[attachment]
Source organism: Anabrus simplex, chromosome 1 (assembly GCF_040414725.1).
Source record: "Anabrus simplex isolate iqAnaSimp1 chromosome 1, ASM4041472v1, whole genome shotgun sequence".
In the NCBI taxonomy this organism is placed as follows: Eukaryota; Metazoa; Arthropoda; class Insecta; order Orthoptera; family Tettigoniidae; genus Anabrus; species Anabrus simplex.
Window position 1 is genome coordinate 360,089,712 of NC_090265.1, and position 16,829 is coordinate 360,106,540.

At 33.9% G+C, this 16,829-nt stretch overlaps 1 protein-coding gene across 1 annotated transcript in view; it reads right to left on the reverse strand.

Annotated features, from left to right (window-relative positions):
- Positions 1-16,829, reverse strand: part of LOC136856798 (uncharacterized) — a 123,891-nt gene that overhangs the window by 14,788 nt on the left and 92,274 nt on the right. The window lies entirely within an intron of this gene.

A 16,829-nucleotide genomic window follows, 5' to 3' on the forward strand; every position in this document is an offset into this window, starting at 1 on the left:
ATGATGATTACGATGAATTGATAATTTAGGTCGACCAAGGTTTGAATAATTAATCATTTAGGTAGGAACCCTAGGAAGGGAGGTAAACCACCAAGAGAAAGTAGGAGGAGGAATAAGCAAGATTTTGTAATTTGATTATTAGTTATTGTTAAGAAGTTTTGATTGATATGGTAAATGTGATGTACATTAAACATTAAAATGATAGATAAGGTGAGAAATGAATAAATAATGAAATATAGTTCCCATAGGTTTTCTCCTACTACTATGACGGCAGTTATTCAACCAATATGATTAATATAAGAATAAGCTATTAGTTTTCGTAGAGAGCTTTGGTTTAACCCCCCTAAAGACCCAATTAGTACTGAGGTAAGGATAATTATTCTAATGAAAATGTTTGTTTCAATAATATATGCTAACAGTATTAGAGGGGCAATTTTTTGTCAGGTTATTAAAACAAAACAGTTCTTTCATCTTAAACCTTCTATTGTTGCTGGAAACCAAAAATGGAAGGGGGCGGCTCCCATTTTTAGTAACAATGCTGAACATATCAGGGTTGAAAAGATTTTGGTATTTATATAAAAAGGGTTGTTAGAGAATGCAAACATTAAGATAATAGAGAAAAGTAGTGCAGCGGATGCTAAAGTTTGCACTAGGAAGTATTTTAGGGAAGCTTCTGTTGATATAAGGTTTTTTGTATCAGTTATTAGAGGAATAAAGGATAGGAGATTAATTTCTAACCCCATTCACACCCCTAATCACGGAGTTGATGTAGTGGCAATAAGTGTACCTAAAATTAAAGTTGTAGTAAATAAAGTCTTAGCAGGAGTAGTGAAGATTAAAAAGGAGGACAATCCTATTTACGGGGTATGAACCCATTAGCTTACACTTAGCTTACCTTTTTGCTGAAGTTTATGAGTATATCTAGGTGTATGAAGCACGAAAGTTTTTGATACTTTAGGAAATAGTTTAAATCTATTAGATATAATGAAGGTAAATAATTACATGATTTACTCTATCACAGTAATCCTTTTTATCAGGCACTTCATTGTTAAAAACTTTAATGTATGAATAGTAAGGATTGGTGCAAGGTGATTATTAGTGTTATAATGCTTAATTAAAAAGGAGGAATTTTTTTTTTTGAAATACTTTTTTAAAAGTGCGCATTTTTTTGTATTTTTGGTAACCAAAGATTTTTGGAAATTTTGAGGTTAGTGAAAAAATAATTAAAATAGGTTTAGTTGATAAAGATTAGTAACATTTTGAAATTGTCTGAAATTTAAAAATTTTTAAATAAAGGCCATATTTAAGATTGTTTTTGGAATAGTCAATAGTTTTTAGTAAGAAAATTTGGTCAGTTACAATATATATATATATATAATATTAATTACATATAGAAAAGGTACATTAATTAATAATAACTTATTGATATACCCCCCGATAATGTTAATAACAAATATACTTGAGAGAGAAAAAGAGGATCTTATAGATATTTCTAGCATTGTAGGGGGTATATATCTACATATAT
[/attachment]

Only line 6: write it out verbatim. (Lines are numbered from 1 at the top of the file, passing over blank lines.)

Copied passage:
Annotated features, from left to right (window-relative positions):